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Contact (User Office)


Karlsruhe Nano Micro Facility
KIT-Campus North

Building 440

H.-von-Helmholtz-Platz 1

76344 Eggenstein-Leopoldshafen, Germany


phone: +49(721)608-23123

fax: +49(721)608-26273

knmf-userofficeQns2∂kit edu

User Office

KNMF Profile

Deadline: June 30, 2017
18th call open

Submit your proposal

Five Steps to Success

1. Contact the expert(s)
2. Submit your proposal
3. Await peer review
4. Start your project
5. Publish your results

Welcome to Karlsruhe Nano Micro Facility (KNMF)

KNMF is a high-tech platform for structuring and characterising a multitude of functional materials at the micro- and nanoscale.

The Karlsruhe Nano Micro Facility (KNMF) is focused on providing open and for public work free access to multimaterial state-of-the-art micro and nanotechnologies for users from industry and academia, either national or international. Annual deadlines for the submission of proposals are January 15 and June 30. Applications for urgent and commercial projects can be submitted at any time (» submission). 


KNMF User Meeting 2017

February 21-22, 2017
in Karlsruhe, Germany

The program and list of training courses are available, and the online registration is open. The deadline for registration is February 12, 2017. Don't wait too long because the number of participants is limited for most of the training courses.

The call for contributions is open (oral or poster). Please submit your contribution until January 22, 2017.

Peer Review Board Meeting

February 22, 2017

Karlsruhe, Germany



Carbon tube (center) as a photon source and superconducting nanowires as receivers constitute part of the optical chip (Photo: W.Pernice/WWU)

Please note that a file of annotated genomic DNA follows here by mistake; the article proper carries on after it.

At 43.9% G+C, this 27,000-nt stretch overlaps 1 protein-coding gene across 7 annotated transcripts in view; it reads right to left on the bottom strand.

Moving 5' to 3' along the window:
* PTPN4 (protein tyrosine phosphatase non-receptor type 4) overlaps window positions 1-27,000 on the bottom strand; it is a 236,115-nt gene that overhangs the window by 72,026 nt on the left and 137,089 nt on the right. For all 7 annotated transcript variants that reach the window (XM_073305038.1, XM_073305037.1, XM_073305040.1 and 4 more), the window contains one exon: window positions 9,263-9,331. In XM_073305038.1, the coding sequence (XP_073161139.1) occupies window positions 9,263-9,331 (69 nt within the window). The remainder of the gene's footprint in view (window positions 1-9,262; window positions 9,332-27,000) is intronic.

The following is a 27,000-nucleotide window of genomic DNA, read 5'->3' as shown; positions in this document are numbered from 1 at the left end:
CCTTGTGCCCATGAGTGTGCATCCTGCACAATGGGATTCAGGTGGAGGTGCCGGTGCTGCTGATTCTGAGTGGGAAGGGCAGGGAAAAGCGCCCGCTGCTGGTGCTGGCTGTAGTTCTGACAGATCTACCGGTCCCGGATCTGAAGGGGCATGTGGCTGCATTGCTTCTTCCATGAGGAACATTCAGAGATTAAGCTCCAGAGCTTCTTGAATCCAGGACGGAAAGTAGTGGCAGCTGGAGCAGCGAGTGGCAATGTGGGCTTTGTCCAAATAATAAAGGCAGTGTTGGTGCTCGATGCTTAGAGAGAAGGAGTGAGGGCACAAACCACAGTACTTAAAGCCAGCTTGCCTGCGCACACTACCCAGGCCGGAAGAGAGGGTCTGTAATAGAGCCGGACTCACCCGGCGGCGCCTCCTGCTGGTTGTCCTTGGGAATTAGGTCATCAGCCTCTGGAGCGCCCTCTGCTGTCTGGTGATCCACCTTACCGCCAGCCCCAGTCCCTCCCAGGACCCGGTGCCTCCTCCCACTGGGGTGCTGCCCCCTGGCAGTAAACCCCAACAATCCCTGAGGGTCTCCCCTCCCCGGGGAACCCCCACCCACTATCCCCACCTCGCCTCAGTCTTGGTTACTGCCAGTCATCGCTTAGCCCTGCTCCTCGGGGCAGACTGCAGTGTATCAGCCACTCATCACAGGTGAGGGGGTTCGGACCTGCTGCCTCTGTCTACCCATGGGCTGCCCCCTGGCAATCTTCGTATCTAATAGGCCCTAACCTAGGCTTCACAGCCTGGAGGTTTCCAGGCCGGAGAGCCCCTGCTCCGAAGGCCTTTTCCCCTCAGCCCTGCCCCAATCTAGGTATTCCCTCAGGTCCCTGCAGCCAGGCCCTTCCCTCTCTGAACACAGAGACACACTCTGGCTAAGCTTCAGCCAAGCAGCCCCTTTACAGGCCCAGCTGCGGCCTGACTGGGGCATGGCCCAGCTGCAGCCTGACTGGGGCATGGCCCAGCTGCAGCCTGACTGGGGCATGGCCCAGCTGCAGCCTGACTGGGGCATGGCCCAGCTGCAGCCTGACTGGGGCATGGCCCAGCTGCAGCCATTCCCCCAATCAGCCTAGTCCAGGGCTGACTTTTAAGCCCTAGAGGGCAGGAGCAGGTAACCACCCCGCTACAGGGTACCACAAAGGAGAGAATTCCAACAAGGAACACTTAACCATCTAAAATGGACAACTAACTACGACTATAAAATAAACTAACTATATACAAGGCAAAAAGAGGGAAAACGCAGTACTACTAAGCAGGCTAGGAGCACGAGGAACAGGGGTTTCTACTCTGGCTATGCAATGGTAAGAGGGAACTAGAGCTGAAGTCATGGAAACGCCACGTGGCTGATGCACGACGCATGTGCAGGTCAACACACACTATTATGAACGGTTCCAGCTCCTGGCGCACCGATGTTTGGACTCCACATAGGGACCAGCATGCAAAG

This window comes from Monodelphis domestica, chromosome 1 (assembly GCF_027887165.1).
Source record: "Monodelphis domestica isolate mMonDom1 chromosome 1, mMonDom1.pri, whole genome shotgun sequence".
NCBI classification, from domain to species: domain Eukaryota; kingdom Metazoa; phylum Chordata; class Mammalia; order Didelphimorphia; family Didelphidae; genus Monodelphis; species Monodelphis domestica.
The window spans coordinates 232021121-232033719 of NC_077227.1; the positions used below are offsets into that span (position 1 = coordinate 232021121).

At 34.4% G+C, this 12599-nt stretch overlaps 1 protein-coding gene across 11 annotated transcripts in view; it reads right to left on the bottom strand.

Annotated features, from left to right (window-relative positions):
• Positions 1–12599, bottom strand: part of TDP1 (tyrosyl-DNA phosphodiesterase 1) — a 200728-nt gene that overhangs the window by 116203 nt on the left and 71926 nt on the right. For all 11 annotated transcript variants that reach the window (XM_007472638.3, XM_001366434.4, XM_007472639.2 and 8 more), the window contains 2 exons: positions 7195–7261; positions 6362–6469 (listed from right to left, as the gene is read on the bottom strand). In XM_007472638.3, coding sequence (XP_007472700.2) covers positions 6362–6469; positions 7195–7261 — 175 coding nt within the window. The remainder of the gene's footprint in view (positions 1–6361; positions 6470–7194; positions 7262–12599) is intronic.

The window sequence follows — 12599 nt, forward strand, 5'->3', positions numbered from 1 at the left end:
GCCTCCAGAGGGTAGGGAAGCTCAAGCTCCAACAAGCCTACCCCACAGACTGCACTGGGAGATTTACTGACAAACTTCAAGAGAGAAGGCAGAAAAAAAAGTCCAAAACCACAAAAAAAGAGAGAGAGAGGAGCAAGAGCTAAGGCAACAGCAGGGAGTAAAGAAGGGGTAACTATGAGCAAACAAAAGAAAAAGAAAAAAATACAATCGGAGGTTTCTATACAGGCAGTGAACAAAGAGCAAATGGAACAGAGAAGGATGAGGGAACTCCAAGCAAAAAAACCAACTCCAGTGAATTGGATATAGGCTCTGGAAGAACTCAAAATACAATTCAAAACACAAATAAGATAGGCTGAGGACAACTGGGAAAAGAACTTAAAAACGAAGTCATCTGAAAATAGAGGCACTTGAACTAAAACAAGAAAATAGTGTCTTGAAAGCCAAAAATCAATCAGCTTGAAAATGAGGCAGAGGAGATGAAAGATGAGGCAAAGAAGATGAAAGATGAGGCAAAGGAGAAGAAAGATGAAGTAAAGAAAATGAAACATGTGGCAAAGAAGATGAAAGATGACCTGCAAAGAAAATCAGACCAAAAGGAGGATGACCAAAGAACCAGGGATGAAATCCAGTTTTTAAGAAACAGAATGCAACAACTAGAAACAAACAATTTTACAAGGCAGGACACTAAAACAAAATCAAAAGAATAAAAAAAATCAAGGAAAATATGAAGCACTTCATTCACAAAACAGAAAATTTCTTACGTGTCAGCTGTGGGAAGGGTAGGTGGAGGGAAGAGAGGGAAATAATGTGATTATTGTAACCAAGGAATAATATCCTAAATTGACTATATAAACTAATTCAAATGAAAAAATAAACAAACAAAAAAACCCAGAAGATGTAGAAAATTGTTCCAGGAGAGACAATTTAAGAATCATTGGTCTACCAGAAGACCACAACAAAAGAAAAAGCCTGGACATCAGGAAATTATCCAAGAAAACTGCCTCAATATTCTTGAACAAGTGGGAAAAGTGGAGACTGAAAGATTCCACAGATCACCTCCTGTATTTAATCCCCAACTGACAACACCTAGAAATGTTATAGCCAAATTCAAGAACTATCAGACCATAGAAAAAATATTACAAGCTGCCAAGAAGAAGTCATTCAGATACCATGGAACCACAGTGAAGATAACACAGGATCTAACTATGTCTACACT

First Quantum Photonic Circuit with an Electrically Driven Light Source

September 27, 2016

Whether for use in safe data encryption, ultrafast calculation of huge data volumes or so-called quantum simulation of highly complex systems: Optical quantum computers are a source of hope for tomorrow’s computer technology. For the first time, scientists now have succeeded in placing a complete quantum optical structure on a chip, as outlined in the “Nature Photonics” journal. This fulfills one condition for the use of photonic circuits in optical quantum computers. (DOI: 10.1038/nphoton.2016.178)

Press Release 132/2016
X-ray lenses
Compound refractive X-ray lenses in user operation at ESRF, ID01

September 2016

ESRF announced that the Full Field Diffraction X-ray Microscopy (FFDXM) end station at the ID01 is now open to user experiments. This new method uses X-ray lenses from KIT/IMT specially designed for the imaging part of the setup. Deep X-Ray Lithography (XRL) was used to fabricate the lenses. XRL is a KNMF technology and available for external users.

Thanks to fine hairs on the leaf surface, the salvinia water fern can absorb and bind mineral oil from water surfaces. (Photo: C. Zeiger/KIT)
Nanofur for Oil Spill Cleanup

August 18, 2016

Some water ferns can absorb large volumes of oil within a short time, because their leaves are strongly water-repellent and, at the same time, highly oil-absorbing. Researchers of KIT, together with colleagues of Bonn University, have found that the oil-binding capacity of the water plant results from the hairy microstructure of its leaves. It is now used as a model to further develop the new Nanofur material for the environmentally friendly cleanup of oil spills. (DOI: 10.1088/1748-3190/11/5/056003)

Press Release 115/2016
A plasmonic detector that is directly coupled to a silicon optical waveguide and smaller than one micrometer was developed by KIT. (Graphics: KIT)
Smallest Photodetector Worldwide for Optical Data Transmission

July 27, 2016

Data traffic is growing worldwide. Glass-fiber cables transmit information over long distances at the speed of light. Once they have reached their destination, however, these optical signals have to be converted into electrical signals for subsequent processing in the computer. KIT researchers have now developed a novel type of photodetector that needs far less space than conventional ones. The component has a base area of less than one millionth of a square millimeter without the data transmission rate being affected adversely. The corresponding article is published in the Optica journal. (DOI:10.1364/OPTICA.3.000741)

Press Release 109/2016